If only you could see that the body is hungry and you are seeing this and knowing this; if only you could see that the body is sick, that it is old, that it is on the verge of death and all this you are seeing and knowing as a witness…. You are the witness to all these happenings. The whole drama is enacted in the body, as though the body were a vast stage, and all the characters projections of the mind within that body. And you – you view it all from a distance; you are the audience. There is in you the doer, by which the world, your reality, is created, and there is in you a witnessing too, through which brahman is seen. Asleep you cannot remember this; even awake during the day you keep forgetting. The moment your body is hurt you forget that it is the body, not you, that has been hurt, and that you have simply known the happening.
This is the essence of all sadhana, that the moment the doer takes up the space, wake up! Don’t allow him to fill the space. Leave all the actions – the desires, the hungers and thirsts – to the body. Let the body do the deeds, and you only keep the capacity to know with you, just the awareness, just the art of seeing.
This is why in India we have called philosophy, darshan – seeing. You just protect this ability to see, and the moment you are able to see, you will find that all your dreams have disappeared – the ghosts have vanished, the world is not, the dreams have dissolved. You have awakened!
This ultimate awakening we call buddhahood – buddha means the awakened one – and in this ultimate awakening we attain to supreme bliss. Sleeping we attain only to agony and anxiety. There is only one agony, and that is to forget the reality of the self; and there is only one bliss – to regain that reality. You can call it whatsoever sounds beautiful to you – self-realization, brahman-realization or enlightenment or nirvana – the essence is one.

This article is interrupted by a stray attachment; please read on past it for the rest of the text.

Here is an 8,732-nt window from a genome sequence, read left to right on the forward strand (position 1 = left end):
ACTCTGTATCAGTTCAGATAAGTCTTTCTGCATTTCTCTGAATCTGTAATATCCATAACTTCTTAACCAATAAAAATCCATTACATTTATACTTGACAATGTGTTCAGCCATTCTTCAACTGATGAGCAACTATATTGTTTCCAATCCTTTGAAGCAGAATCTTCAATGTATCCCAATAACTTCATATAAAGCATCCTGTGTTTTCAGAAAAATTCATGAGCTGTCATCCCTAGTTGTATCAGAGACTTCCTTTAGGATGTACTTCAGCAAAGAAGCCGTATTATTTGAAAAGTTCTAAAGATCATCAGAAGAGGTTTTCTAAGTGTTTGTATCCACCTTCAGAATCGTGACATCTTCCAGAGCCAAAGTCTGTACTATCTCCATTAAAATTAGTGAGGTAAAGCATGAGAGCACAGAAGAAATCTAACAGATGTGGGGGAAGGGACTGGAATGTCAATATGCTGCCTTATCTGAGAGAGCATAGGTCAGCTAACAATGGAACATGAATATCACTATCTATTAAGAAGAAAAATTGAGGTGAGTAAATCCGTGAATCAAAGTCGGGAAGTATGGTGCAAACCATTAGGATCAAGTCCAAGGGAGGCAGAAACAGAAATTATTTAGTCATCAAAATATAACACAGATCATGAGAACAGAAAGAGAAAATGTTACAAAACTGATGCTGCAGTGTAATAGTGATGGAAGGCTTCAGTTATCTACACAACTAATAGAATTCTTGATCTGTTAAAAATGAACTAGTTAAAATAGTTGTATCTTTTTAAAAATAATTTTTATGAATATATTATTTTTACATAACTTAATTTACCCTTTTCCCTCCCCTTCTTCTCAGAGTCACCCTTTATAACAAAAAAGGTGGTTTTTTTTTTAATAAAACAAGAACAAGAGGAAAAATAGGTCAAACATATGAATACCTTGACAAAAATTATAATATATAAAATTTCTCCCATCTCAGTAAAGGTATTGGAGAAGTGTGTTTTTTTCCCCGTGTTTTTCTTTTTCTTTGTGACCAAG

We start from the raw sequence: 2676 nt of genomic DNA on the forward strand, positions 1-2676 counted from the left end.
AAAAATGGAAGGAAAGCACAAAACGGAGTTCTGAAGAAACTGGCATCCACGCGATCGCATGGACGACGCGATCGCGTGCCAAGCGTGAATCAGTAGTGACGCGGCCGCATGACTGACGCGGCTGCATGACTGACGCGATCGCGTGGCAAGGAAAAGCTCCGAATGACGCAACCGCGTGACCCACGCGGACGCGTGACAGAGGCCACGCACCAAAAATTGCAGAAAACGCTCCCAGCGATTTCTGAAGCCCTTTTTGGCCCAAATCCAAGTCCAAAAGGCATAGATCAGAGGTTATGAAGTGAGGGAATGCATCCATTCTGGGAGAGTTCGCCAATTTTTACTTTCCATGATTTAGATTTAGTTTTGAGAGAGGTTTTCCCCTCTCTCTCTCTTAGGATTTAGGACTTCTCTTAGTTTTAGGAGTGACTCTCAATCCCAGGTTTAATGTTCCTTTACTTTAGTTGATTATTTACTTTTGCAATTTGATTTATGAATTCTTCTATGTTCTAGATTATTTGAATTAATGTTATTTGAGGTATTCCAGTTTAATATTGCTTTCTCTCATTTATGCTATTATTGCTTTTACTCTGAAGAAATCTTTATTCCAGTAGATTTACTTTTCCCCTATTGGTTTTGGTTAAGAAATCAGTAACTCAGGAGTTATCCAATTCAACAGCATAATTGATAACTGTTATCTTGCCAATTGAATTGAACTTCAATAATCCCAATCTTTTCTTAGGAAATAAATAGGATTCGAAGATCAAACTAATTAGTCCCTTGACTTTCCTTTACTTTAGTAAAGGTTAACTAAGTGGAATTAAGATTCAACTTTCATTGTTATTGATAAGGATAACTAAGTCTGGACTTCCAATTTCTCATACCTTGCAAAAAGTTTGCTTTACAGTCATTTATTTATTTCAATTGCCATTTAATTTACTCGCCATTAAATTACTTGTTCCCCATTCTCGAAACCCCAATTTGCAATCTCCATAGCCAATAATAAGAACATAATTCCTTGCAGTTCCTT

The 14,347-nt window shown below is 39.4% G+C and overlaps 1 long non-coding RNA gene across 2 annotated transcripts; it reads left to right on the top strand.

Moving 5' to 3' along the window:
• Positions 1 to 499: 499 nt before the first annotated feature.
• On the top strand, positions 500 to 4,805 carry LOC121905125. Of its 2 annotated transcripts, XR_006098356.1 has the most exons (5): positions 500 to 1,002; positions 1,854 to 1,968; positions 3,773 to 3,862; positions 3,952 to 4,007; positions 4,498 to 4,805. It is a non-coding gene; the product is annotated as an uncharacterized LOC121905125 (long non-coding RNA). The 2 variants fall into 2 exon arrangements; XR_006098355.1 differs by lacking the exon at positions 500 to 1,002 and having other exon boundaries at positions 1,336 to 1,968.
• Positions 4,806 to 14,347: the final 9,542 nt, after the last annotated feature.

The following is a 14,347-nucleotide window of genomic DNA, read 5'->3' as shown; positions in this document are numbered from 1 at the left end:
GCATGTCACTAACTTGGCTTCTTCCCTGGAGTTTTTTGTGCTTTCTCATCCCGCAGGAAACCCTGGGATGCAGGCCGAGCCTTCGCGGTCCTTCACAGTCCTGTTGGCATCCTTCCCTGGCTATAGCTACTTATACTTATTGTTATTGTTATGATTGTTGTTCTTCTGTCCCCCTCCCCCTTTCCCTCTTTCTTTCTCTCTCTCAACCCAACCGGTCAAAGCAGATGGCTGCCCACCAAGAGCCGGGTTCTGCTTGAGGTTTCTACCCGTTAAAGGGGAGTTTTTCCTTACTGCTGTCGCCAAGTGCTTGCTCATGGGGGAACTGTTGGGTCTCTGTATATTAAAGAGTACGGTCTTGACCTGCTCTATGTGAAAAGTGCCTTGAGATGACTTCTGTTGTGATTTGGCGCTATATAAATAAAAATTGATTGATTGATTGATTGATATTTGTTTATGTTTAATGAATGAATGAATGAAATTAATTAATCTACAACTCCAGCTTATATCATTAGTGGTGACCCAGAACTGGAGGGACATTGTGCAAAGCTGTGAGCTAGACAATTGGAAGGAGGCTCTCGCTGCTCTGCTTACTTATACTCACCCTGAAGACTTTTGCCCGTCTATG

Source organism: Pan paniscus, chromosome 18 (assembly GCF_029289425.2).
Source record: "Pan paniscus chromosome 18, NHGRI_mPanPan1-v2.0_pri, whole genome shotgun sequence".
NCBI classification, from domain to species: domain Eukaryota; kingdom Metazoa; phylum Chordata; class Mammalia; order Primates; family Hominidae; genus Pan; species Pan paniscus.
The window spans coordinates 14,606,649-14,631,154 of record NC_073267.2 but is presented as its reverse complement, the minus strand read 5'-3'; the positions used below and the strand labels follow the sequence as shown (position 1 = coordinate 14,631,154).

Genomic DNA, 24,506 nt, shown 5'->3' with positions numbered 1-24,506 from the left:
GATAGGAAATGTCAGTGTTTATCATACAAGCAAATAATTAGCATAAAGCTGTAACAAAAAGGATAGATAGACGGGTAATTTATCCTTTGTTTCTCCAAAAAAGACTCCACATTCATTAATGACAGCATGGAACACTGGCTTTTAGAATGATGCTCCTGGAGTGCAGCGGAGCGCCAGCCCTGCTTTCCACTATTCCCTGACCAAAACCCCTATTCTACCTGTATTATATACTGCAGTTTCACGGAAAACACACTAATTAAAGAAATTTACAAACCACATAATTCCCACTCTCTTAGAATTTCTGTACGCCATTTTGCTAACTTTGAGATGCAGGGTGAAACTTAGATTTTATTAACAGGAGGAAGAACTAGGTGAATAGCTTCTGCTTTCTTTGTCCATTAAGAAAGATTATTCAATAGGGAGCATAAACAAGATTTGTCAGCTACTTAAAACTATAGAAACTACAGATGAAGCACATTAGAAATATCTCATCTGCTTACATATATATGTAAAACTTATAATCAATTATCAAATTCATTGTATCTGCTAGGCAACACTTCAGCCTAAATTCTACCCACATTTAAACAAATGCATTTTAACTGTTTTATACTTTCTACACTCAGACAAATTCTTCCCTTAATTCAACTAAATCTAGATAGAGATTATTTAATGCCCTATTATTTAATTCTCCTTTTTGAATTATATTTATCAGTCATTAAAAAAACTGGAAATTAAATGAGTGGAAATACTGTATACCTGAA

This is a short anecdote from an Upanishad: There is a tree on which two birds are living. The tree has been, since ancient times, a symbol of life. Just as the tree comes out of its seed, spreading its branches out and up toward the open sky, full of the hope and promise that it will touch the sky, so does life grow out from a tiny seed, sprouting with great desires and unending ambitions to fill the whole sky and span the furthest horizons. The tree is of life, and on this life-tree sit two birds. One tastes the fruit, indulging in its sweetness; the other only watches – he never tastes, he never enters the field of action, he never becomes a doer. The indulging bird sits on the lower branches of the tree; the witnessing bird sits on the higher branches.
The end result of indulgence is always agony. One finds pleasure in it, but it is always interwoven with misery because every pleasure brings its own unique misery. And while the pleasures last only momentarily, they leave behind a long trail of miseries. In finding a single pleasure we have to go through many sufferings. And if the pleasures are analyzed in detail they prove to be only illusory. Viewed closely, it is very doubtful whether what we have called our moments of pleasure were really so. Look back over your life, over forty, fifty, sixty years, and can you really find in all these sixty years a moment of true happiness?